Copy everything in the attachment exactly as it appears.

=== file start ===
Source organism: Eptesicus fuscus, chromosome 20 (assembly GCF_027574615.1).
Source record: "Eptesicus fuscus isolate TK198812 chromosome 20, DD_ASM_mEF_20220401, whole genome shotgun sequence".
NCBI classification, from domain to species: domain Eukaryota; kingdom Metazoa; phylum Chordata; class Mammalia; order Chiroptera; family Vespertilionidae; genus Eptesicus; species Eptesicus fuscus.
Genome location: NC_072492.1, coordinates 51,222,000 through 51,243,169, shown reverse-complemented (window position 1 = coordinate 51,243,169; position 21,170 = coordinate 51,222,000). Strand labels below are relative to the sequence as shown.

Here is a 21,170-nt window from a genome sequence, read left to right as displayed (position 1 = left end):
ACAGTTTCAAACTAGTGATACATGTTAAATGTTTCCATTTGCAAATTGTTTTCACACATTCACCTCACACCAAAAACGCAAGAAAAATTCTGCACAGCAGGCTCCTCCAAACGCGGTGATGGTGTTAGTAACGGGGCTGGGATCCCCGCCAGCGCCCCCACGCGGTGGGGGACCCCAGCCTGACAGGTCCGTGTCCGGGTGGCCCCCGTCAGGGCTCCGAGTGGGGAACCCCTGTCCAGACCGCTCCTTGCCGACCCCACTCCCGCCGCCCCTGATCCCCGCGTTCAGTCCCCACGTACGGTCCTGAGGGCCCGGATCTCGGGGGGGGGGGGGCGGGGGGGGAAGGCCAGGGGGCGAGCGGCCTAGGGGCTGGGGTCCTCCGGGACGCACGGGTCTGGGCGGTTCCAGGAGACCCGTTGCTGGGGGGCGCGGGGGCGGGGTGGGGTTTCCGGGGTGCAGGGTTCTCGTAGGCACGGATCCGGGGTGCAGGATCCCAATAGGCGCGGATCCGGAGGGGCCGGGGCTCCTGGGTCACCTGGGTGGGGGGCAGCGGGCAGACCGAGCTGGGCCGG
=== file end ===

Source organism: Eptesicus fuscus, chromosome 20 (assembly GCF_027574615.1).
Source record: "Eptesicus fuscus isolate TK198812 chromosome 20, DD_ASM_mEF_20220401, whole genome shotgun sequence".
NCBI classification, from domain to species: domain Eukaryota; kingdom Metazoa; phylum Chordata; class Mammalia; order Chiroptera; family Vespertilionidae; genus Eptesicus; species Eptesicus fuscus.
Genome location: NC_072492.1, coordinates 51,222,000 through 51,243,169, shown reverse-complemented (window position 1 = coordinate 51,243,169; position 21,170 = coordinate 51,222,000). Strand labels below are relative to the sequence as shown.

Here is a 21,170-nt window from a genome sequence, read left to right as displayed (position 1 = left end):
ACAGTTTCAAACTAGTGATACATGTTAAATGTTTCCATTTGCAAATTGTTTTCACACATTCACCTCACACCAAAAACGCAAGAAAAATTCTGCACAGCAGGCTCCTCCAAACGCGGTGATGGTGTTAGTAACGGGGCTGGGATCCCCGCCAGCGCCCCCACGCGGTGGGGGACCCCAGCCTGACAGGTCCGTGTCCGGGTGGCCCCCGTCAGGGCTCCGAGTGGGGAACCCCTGTCCAGACCGCTCCTTGCCGACCCCACTCCCGCCGCCCCTGATCCCCGCGTTCAGTCCCCACGTACGGTCCTGAGGGCCCGGATCTCGGGGGGGGGGGGGCGGGGGGGGAAGGCCAGGGGGCGAGCGGCCTAGGGGCTGGGGTCCTCCGGGACGCACGGGTCTGGGCGGTTCCAGGAGACCCGTTGCTGGGGGGCGCGGGGGCGGGGTGGGGTTTCCGGGGTGCAGGGTTCTCGTAGGCACGGATCCGGGGTGCAGGATCCCAATAGGCGCGGATCCGGAGGGGCCGGGGCTCCTGGGTCACCTGGGTGGGGGGCAGCGGGCAGACCGAGCTGGGCCGG